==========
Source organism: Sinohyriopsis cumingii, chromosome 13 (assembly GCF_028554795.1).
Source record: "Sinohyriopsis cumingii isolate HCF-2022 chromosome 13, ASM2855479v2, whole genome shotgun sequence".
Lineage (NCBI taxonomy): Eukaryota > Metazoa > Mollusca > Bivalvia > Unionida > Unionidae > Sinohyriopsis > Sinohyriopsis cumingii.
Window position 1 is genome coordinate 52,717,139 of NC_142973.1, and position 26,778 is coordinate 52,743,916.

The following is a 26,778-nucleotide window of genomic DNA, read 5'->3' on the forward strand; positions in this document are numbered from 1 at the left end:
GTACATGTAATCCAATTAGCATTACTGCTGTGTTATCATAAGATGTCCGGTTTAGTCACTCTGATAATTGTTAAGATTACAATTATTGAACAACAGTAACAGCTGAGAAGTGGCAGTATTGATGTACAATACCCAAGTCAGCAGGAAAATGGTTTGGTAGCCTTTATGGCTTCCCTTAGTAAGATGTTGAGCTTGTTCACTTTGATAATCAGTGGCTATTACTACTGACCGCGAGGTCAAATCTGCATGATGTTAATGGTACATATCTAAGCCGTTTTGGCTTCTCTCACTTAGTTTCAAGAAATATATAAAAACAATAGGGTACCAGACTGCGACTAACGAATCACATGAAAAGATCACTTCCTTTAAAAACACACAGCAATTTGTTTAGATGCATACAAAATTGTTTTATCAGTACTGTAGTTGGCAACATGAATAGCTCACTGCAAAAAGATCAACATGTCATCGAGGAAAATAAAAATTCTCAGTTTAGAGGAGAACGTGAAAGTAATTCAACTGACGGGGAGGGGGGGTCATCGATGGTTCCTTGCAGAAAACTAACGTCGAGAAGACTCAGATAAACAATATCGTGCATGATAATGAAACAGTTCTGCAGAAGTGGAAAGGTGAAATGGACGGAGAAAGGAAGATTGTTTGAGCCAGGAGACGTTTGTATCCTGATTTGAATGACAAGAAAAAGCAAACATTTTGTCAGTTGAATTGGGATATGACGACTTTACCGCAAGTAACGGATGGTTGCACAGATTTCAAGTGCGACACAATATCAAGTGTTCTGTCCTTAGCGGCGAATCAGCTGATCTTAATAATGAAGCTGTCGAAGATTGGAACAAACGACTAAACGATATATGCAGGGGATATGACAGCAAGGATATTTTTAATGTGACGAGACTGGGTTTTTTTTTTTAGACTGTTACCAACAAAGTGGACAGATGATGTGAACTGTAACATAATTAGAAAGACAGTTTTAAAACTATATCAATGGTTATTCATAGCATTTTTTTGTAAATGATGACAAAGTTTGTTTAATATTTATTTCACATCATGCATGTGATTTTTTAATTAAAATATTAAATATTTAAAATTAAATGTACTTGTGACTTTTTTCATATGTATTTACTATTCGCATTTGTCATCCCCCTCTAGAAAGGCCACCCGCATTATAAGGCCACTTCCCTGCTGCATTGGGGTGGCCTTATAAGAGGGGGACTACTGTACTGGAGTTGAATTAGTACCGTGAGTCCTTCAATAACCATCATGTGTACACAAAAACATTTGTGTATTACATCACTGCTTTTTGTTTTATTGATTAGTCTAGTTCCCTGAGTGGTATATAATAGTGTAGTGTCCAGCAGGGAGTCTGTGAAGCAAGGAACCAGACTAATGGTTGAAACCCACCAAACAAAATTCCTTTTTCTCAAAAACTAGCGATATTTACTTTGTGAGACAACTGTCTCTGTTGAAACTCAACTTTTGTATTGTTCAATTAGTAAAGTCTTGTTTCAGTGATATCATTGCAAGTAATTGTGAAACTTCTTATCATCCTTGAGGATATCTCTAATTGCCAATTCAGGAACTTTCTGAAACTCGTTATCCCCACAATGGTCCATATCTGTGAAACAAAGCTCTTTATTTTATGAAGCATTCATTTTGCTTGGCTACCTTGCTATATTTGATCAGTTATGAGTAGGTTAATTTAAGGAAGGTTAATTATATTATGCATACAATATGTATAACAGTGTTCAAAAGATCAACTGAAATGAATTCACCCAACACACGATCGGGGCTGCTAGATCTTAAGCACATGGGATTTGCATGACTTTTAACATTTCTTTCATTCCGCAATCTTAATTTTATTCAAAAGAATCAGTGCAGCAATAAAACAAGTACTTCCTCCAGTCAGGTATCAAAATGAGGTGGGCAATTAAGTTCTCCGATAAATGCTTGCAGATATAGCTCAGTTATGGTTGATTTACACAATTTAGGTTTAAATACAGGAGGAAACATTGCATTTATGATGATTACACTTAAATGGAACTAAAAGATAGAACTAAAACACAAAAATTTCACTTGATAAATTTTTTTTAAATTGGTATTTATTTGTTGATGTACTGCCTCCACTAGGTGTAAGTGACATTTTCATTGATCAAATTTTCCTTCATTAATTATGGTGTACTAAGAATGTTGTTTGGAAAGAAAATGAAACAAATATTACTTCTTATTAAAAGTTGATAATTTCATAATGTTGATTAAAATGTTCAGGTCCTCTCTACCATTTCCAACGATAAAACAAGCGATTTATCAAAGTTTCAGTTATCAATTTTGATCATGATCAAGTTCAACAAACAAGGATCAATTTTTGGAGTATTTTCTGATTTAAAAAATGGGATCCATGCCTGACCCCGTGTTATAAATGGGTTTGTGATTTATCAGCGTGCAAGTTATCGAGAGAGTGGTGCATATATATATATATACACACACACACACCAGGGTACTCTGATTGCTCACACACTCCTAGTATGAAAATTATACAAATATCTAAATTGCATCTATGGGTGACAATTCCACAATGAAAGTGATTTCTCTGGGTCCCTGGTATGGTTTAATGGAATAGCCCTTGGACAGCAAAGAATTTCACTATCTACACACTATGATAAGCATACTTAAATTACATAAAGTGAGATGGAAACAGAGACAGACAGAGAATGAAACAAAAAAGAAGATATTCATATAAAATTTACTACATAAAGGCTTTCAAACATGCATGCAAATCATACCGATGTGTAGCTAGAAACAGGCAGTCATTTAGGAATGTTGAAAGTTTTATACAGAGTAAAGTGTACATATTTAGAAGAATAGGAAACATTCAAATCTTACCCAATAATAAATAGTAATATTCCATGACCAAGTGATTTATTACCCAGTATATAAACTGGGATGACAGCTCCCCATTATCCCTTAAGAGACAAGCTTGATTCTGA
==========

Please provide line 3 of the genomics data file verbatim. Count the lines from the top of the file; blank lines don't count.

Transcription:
Lineage (NCBI taxonomy): Eukaryota > Metazoa > Mollusca > Bivalvia > Unionida > Unionidae > Sinohyriopsis > Sinohyriopsis cumingii.